Declaration of Independents

Continued (page 2 of 3)

So, while we missed the window for [Tellu­ride hits] Being Julia or Kinsey, we can go after what’s going to be released in the spring. We’re working with Mira­max Films, with New Line Cinema, with Zeitgeist Films, we’re working directly with them now to try to get the great films that might be released two or three months after our festival, which we could either premiere, or be one of the first places in the U.S. to screen them.

Are there examples of these kinds of contacts paying off this year?
Showtime is bringing us a film that I saw at the St. Louis Festival called Sexual Life, with Steven Weber and Anne Heche, and I think our audience is going to love it. It’s incredibly creative, it’s incredibly provocative, it just hasn’t yet been picked up for nationwide distribution, and they’re trying to get out to as many festivals as they can. Now we, the Sedona International Film Festival, are on Showtime’s radar. And they know, ‘Hey, they want to show our film there, let’s send them some other ones.’

How about having distributors coming here to discover films they may want to work with?
We are e-mailing and in constant contact with all these distributors, not only to get their films but to let them know they’re invited to come to Sedona for that weekend. The more we can promote to get those [dealmakers] here, the better chance we have of putting our filmmakers in touch with people who are interested in their work. Those efforts are ongoing and constant.

One film we’re really proud of – we’re going to be the U.S. premiere, possibly the world premiere if they don’t get into the Berlin Film Festival – is Hate Crime, by Tommy Stovall, a local filmmaker here in Sedona. It’s remarkable, it blows away many of the films I’ve seen at the other festivals. It’s about a gay couple and one partner gets murdered. It’s an incredibly powerful film, and remarkable given that Tommy is a first-time filmmaker. For us, we feel it could really help put us on the map, because I’m quite confident this will get picked up for distribution. We’re expecting the whole cast to be here.

What about the audience experience?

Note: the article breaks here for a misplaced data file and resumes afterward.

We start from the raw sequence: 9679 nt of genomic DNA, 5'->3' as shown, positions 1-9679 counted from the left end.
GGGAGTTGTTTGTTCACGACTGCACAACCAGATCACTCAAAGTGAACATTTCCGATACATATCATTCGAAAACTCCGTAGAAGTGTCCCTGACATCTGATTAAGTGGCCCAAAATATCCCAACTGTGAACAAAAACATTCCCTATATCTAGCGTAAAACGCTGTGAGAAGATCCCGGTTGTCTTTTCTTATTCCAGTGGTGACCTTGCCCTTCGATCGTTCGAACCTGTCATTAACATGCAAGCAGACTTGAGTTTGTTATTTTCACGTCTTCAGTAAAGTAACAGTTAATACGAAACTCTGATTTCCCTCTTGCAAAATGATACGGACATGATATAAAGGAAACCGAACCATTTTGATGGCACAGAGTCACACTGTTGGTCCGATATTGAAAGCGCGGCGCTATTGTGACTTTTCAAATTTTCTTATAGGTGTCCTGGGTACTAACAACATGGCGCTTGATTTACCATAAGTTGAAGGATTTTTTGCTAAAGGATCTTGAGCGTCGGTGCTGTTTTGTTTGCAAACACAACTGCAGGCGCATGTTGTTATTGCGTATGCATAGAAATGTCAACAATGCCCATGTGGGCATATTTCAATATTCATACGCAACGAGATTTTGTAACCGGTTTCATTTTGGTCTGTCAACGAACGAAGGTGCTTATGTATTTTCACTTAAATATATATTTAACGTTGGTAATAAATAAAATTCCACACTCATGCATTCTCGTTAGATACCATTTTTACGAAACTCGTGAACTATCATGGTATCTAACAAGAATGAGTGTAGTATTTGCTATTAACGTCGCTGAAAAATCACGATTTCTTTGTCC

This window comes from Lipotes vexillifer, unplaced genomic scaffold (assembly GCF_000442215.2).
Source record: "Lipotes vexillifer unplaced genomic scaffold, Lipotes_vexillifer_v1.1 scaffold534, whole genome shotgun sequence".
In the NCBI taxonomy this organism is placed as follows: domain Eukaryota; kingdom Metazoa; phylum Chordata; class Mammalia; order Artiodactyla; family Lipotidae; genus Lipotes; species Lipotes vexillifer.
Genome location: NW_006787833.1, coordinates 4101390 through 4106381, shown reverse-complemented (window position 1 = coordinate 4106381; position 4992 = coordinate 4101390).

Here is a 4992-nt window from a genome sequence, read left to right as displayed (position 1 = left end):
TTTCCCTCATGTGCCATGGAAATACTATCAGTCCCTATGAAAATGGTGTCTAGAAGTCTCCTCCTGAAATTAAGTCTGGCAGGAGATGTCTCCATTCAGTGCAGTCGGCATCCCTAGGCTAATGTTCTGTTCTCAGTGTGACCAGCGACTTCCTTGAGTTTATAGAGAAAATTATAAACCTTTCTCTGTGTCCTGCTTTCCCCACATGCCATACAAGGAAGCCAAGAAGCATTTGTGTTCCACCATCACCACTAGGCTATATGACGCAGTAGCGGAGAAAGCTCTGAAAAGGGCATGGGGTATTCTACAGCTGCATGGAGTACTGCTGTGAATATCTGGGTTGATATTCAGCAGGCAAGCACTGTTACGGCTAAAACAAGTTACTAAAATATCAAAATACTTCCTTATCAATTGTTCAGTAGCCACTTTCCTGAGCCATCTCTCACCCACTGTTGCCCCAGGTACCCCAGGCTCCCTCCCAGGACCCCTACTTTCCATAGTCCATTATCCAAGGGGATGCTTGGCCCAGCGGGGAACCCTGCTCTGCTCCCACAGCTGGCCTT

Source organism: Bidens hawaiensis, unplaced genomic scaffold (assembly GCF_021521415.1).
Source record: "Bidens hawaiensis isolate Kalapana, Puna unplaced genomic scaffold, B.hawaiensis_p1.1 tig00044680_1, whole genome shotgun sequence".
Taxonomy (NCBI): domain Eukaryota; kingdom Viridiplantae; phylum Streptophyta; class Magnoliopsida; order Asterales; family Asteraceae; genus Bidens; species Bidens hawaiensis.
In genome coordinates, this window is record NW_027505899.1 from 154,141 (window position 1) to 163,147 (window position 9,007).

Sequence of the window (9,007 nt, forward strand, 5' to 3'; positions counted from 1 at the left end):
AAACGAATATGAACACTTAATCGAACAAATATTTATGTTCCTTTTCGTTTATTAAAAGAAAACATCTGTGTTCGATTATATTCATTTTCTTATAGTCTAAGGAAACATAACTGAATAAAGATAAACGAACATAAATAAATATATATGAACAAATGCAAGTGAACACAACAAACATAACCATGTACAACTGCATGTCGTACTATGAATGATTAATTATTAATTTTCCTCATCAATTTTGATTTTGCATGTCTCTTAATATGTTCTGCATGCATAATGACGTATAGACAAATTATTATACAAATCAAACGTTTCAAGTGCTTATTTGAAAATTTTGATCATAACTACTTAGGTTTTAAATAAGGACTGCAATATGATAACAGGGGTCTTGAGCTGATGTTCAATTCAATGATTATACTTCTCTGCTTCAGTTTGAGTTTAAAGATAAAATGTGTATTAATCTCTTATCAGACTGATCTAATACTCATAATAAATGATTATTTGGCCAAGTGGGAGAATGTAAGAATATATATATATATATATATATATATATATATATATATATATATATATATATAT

We want to create a program that’s fun, so moviegoers come out saying, ‘I had the greatest time.’ There’s 28 blocs of films you can see at our festival, about 100 altogether. If you’re a cinephile, and you want to see all those films, you can do it, Thursday to Sunday. But no matter how many you pick, whether it’s six films or all of them, we want you to go away feeling that you got something you couldn’t get anywhere else.

Among the events, we’ve restructured the gala a little bit. Friday night will be a ‘Cast Party’ – a little more fun, a little more casual, rather than a black-tie affair. The ticket price will be lower, because we want to make it accessible for all of Sedona to be able to come and honor the filmmakers.

We’re also very proud of our new ticketing system, which is going to eliminate a lot of waiting in line. Depending on what ticket level you have, you can get tickets for all your films at once. Gone will be the mad dash to leave one film because you have to get in line to get your tickets for the next film, then come back hoping you didn’t miss much.

What about the Workshop panels?
The Workshop is going to be on directing. The main panel will be held at Red Rock High School on Friday. Zaki Gordon Insti­tute will host Saturday breakout sessions.

How did the Festival survive the upheavals of the past year?
We were very blessed with a very supportive Board, because we came into this year horribly in debt. Our first challenge was to get on solid financial ground. We got a matching grant offer from them – the deal was, after I came in, that they would match the first $25,000 we were able to raise through sponsorships and donations. And they did. They sweetened the pot at the end of August. So we went from being a broke organization to being one of the most financially solvent overnight.

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